Transfer of notes to HRI presented another delay and had to return to Leeds to get a lighter plaster. They offered me a purple one but immediately refused that and went for an EHH red one instead – the cheek of them. Thereafter treated at HRI with frequent visits from the Intermediate Care Service to my home – they were brilliant.
By 11th February lost the red plaster and instead got a split one – fine to take off but took a strong man/woman to help put it back on. By now had missed out on, the East Yorkshire Cross-country League at Welton, the Riverbank race and the orienteering night league events in Cottingham and at Oak Road Playing fields – suffering from severe running withdrawal symptoms.
By the time I got a walking boot – loved my boot to bits, although horrified physio when I was stomping round the house without using the crutches – on 3rd March, I had also missed the Nationals at Nottingham, the Northern Night Orienteering Champs which our club was organising at Knapton, near Malton, the YVAA Champs and the orienteering pub league event at Louth. Although I also missed the pub league at Barton and the Sproatley Pack Run, I did manage to get to the Compass Sport Orienteering Trophy event near Louth, where I stomped round in my walking boot getting it really muddy on the tracks and paths but did not actually compete.
Wednesday, 15th March saw my having the walking boot replaced with an ankle support only and this meant I could again drive my car – whoopee. Did not manage to get to the Paull winter league event but was able to marshal on the first three Champagne League events and walked/jogged around an orienteering event at Primrose Warren, near Scunthorpe – oh the joy of going cross-country again without a plaster. The orienteering was repeated at an event in Willingham Woods on 12th April without any awful effects from the ankle but had to miss out on the 7 mile Brantingham Hill Race, much to my disgust. Marshalled at New Ellerby on the 18th April, competed in a four-hour bike orienteering at Bishop Wilton on 22nd April and then, finally, got to run – very slowly – on the Lockington 3.7 CL race.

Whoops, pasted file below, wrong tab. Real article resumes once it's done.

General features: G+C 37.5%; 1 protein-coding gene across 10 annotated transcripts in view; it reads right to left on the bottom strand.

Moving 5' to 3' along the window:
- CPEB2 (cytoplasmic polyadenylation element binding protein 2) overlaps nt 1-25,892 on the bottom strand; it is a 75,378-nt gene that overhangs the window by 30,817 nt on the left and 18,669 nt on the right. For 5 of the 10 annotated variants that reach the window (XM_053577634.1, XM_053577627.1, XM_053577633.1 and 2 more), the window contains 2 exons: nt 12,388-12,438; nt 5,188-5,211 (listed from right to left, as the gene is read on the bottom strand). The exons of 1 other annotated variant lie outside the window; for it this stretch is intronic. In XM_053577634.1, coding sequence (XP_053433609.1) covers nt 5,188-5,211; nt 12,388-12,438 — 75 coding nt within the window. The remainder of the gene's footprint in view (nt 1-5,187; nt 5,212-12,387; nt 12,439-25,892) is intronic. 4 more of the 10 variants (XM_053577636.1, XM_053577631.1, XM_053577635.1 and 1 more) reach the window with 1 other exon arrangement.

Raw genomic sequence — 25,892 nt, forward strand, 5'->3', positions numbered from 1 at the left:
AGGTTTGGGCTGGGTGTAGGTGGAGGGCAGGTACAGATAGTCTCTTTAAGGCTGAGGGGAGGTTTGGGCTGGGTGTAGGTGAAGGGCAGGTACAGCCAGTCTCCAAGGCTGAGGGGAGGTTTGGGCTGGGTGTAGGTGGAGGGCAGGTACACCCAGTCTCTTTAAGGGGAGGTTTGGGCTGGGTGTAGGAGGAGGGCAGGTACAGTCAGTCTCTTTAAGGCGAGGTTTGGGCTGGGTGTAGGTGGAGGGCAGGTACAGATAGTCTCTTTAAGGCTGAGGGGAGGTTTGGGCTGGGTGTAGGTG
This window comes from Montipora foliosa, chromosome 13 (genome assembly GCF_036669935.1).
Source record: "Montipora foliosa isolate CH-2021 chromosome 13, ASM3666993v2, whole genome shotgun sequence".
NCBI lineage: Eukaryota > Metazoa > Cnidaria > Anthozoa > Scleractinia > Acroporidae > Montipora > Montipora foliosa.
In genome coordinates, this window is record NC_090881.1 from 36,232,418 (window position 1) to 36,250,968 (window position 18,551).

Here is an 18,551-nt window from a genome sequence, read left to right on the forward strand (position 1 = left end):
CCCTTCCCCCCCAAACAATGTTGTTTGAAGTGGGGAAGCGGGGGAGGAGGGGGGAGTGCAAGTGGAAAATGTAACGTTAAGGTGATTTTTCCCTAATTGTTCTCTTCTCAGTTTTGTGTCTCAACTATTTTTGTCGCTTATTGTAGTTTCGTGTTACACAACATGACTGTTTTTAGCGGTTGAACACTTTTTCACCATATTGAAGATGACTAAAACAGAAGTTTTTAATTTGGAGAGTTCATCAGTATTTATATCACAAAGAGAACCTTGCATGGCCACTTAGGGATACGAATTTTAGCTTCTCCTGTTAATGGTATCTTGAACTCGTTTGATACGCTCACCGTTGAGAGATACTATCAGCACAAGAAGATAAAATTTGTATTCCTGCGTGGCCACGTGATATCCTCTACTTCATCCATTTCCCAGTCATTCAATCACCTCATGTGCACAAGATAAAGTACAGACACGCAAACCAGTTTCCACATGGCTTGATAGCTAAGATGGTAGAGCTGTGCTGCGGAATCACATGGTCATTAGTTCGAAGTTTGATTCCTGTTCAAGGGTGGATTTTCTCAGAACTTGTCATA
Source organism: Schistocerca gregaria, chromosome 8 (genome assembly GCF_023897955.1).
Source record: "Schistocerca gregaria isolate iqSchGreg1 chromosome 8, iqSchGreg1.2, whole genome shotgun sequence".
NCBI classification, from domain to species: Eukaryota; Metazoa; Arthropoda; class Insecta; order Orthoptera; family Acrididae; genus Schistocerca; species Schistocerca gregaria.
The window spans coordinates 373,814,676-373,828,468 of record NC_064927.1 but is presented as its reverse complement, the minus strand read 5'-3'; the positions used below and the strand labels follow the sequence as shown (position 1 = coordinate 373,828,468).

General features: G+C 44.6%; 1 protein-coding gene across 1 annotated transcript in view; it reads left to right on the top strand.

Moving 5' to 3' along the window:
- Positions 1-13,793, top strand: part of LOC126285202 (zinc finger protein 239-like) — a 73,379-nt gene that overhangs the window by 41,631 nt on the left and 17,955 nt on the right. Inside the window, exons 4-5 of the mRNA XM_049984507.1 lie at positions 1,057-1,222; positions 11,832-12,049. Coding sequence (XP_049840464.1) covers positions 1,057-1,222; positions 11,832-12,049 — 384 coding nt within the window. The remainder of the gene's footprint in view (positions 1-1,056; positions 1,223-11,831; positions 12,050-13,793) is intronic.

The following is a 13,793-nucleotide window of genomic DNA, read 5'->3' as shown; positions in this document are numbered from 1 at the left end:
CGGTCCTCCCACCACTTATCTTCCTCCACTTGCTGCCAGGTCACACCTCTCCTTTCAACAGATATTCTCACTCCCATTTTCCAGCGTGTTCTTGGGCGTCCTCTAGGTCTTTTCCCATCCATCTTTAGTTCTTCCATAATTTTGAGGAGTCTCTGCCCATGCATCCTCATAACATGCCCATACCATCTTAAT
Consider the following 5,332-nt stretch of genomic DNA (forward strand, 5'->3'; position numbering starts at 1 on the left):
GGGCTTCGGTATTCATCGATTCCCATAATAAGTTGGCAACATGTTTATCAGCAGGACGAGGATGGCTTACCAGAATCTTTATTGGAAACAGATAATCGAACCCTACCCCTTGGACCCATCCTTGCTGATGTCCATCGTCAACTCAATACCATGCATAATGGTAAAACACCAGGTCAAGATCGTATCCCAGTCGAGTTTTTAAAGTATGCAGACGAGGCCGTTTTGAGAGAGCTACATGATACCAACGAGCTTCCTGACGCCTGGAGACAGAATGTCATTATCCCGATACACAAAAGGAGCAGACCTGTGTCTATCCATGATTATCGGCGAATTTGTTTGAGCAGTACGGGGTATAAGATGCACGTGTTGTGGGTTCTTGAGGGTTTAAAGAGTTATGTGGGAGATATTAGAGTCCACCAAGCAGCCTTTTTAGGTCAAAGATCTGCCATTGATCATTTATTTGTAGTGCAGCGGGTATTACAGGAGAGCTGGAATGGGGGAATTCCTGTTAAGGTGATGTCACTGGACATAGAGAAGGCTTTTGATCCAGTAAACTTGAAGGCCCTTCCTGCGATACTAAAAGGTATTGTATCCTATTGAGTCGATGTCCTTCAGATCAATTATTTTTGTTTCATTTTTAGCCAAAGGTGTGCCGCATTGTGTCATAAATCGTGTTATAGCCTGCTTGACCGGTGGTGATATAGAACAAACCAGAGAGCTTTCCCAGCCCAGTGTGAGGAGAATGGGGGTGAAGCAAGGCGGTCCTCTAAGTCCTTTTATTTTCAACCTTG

From then on back to the usual, silly season for racing/orienteering including all of the 10 summer league orienteering events in Lincolnshire; the rest of the Champagne League races; two orienteering races in Paris at the beginning of May; a sprint and urban orienteering race in Bradford; two days of urban orienteering in Bristol; walking/running on the 26 mile ‘Part of the Story’ event round Holderness; and seven days of orienteering at Ballater, near Braemar, in Scotland at the beginning of August. The right ankle was whingey for the orienteering having had to do all the work for three months but the left ankle only complained when having to dance for two and a half hours at the Ceilidh on the Thursday evening. Lincoln City Race tomorrow – urban orienteering which is fast and furious – and then four days of orienteering camping north of Helmsley next weekend.